"These ghosts are the ghosts of moments, of days, of experiences. With the specifics of identity obscured by paint I like to imagine it’s as if you and I can partake in the memory, share in the experience, allow the snapshot to seem familiar. Let’s share some memories, shall we?"

To view many more images from this haunting series follow Angela Deane here on Tumblr at ghostphotographs. Prints are available by contacting Deane through her personal website.
[via Junkculture and CreativeReview] archiemcphee:

For a wonderfully eerie ongoing project entitled Ghost Photographs American artist Angela Deane alters found photos, turning people into anonymous phantoms. The results range from amusing and delightful to wistful and melancholy. Deane’s painted snapshots reveal that ghosts go on vacation, attend prom and even go trick-or-treating. They have parties and gather to watch ballgames. It turns out that ghosts are just like the rest of us and we’re all ghosts ourselves.

"These ghosts are the ghosts of moments, of days, of experiences. With the specifics of identity obscured by paint I like to imagine it’s as if you and I can partake in the memory, share in the experience, allow the snapshot to seem familiar. Let’s share some memories, shall we?"

To view many more images from this haunting series follow Angela Deane here on Tumblr at ghostphotographs. Prints are available by contacting Deane through her personal website.
[via Junkculture and CreativeReview] archiemcphee:

For a wonderfully eerie ongoing project entitled Ghost Photographs American artist Angela Deane alters found photos, turning people into anonymous phantoms. The results range from amusing and delightful to wistful and melancholy. Deane’s painted snapshots reveal that ghosts go on vacation, attend prom and even go trick-or-treating. They have parties and gather to watch ballgames. It turns out that ghosts are just like the rest of us and we’re all ghosts ourselves.

"These ghosts are the ghosts of moments, of days, of experiences. With the specifics of identity obscured by paint I like to imagine it’s as if you and I can partake in the memory, share in the experience, allow the snapshot to seem familiar. Let’s share some memories, shall we?"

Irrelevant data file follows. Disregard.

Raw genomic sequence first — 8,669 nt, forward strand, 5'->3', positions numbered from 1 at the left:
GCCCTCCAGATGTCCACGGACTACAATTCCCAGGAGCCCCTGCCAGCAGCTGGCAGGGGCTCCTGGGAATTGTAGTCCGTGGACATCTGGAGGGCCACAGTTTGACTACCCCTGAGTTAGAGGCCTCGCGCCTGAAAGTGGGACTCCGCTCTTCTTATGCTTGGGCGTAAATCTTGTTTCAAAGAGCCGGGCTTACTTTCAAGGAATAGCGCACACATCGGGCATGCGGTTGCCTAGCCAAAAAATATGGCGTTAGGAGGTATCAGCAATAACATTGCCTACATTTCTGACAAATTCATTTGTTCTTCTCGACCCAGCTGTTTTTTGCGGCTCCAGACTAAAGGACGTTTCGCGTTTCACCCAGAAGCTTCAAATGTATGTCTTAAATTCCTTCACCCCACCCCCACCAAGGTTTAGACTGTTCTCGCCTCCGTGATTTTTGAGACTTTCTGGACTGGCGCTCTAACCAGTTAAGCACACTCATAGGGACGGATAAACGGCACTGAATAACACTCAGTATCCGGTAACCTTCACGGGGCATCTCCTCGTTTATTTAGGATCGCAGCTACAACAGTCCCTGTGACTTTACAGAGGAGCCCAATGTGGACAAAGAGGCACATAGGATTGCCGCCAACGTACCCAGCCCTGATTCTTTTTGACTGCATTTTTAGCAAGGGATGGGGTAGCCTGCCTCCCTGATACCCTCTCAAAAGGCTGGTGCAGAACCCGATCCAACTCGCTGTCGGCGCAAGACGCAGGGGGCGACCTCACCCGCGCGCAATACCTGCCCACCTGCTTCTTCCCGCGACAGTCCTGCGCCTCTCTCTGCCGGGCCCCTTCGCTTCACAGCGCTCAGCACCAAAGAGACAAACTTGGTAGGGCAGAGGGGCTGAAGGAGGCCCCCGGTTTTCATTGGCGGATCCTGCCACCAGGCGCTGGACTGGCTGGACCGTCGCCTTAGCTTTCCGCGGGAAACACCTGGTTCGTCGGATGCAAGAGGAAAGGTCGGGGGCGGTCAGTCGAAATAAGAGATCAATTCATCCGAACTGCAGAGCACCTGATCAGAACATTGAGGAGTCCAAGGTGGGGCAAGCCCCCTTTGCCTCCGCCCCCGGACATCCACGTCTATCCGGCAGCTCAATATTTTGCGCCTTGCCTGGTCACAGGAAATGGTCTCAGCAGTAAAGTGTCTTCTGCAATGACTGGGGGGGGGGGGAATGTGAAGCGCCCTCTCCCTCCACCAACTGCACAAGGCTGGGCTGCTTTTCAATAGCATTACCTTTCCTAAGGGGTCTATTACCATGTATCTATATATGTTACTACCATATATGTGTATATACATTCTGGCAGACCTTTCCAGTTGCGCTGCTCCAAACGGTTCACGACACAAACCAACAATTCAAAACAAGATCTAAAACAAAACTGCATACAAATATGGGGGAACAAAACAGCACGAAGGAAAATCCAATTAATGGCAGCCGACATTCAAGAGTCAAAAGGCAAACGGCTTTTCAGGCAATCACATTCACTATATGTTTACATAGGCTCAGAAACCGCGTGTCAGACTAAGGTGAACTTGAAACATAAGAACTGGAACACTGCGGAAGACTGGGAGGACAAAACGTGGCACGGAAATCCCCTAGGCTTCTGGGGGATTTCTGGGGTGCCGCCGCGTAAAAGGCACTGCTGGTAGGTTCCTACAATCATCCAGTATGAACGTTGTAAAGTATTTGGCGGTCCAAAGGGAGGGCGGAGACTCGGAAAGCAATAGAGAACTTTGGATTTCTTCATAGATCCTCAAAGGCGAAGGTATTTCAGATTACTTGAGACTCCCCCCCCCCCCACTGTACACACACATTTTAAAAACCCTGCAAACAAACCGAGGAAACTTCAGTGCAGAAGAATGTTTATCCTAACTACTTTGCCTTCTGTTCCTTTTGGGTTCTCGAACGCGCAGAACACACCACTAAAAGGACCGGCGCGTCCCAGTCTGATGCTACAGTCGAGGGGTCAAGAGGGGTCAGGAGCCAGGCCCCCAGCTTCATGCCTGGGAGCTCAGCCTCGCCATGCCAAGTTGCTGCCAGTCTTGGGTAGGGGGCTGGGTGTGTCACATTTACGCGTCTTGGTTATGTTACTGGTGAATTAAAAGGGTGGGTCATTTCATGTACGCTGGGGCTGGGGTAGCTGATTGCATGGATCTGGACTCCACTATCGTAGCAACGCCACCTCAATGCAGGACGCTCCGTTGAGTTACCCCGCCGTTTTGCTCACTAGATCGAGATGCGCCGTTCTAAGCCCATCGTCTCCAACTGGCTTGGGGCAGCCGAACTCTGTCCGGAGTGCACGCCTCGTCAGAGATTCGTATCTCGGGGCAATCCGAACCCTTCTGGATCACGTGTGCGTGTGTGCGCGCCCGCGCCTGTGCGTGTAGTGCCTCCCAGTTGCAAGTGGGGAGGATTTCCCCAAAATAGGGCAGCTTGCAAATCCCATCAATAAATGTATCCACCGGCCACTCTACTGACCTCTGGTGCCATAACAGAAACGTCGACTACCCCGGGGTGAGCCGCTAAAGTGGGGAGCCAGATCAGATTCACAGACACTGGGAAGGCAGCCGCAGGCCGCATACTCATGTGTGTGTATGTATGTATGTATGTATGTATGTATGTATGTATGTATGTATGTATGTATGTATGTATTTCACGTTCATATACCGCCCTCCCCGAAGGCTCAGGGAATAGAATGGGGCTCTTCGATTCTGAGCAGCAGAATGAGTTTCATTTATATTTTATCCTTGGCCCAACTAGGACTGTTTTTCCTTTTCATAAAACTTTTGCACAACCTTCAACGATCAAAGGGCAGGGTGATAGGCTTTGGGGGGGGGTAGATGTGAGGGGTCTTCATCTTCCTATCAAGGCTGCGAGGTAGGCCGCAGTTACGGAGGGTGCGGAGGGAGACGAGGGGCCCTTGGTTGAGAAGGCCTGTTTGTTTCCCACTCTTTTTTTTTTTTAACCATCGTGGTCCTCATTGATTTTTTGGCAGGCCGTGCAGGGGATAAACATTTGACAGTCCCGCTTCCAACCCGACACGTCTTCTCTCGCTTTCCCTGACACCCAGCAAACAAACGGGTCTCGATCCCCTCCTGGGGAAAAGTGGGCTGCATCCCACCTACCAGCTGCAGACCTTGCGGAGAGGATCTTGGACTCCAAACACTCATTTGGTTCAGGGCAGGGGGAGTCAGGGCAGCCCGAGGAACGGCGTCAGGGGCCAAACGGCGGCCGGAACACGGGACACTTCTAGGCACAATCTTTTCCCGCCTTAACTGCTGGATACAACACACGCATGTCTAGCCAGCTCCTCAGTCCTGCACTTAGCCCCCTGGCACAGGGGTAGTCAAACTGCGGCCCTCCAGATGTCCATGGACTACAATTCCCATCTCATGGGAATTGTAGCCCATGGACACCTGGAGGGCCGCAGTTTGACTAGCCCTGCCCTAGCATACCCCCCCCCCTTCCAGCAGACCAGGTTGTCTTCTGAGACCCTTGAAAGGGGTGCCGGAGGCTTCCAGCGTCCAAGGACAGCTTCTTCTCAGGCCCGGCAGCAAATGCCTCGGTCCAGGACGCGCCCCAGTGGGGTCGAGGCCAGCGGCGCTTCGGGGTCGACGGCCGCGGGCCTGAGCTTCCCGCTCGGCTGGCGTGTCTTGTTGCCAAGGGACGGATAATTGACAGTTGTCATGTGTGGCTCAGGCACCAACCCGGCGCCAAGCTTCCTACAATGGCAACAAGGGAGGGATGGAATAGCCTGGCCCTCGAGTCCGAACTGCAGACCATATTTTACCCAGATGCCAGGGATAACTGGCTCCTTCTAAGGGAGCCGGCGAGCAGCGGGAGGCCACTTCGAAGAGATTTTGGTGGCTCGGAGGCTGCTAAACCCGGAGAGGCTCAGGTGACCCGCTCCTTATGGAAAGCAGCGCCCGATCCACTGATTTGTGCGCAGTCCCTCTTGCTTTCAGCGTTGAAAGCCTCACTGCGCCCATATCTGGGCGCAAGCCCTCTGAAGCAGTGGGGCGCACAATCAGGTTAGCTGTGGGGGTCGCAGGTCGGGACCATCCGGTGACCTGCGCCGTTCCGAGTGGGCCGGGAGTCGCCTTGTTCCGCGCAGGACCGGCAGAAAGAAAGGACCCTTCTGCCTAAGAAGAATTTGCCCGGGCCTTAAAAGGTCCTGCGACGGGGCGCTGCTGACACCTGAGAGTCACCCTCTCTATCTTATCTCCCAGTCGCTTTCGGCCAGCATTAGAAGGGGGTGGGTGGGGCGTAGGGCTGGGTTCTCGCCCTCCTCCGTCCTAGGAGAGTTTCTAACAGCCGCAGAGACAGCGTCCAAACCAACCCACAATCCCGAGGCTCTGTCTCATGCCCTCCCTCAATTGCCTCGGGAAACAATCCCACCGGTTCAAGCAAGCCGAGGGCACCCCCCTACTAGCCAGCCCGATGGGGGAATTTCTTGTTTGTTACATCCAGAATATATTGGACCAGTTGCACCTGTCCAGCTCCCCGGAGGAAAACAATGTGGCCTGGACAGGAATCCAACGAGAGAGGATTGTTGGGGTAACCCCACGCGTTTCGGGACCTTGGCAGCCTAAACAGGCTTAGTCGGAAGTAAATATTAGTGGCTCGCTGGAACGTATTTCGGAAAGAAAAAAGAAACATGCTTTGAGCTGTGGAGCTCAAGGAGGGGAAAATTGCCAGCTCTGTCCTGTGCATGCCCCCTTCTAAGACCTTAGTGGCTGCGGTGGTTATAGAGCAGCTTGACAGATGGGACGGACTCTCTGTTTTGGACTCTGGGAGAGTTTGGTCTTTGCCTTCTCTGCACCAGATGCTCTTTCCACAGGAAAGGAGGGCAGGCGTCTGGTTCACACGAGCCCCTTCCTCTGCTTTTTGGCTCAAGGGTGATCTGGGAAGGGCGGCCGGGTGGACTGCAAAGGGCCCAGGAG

To view many more images from this haunting series follow Angela Deane here on Tumblr at ghostphotographs. Prints are available by contacting Deane through her personal website.
[via Junkculture and CreativeReview] archiemcphee:

For a wonderfully eerie ongoing project entitled Ghost Photographs American artist Angela Deane alters found photos, turning people into anonymous phantoms. The results range from amusing and delightful to wistful and melancholy. Deane’s painted snapshots reveal that ghosts go on vacation, attend prom and even go trick-or-treating. They have parties and gather to watch ballgames. It turns out that ghosts are just like the rest of us and we’re all ghosts ourselves.

"These ghosts are the ghosts of moments, of days, of experiences. With the specifics of identity obscured by paint I like to imagine it’s as if you and I can partake in the memory, share in the experience, allow the snapshot to seem familiar. Let’s share some memories, shall we?"

To view many more images from this haunting series follow Angela Deane here on Tumblr at ghostphotographs. Prints are available by contacting Deane through her personal website.
[via Junkculture and CreativeReview] archiemcphee:

For a wonderfully eerie ongoing project entitled Ghost Photographs American artist Angela Deane alters found photos, turning people into anonymous phantoms. The results range from amusing and delightful to wistful and melancholy. Deane’s painted snapshots reveal that ghosts go on vacation, attend prom and even go trick-or-treating. They have parties and gather to watch ballgames. It turns out that ghosts are just like the rest of us and we’re all ghosts ourselves.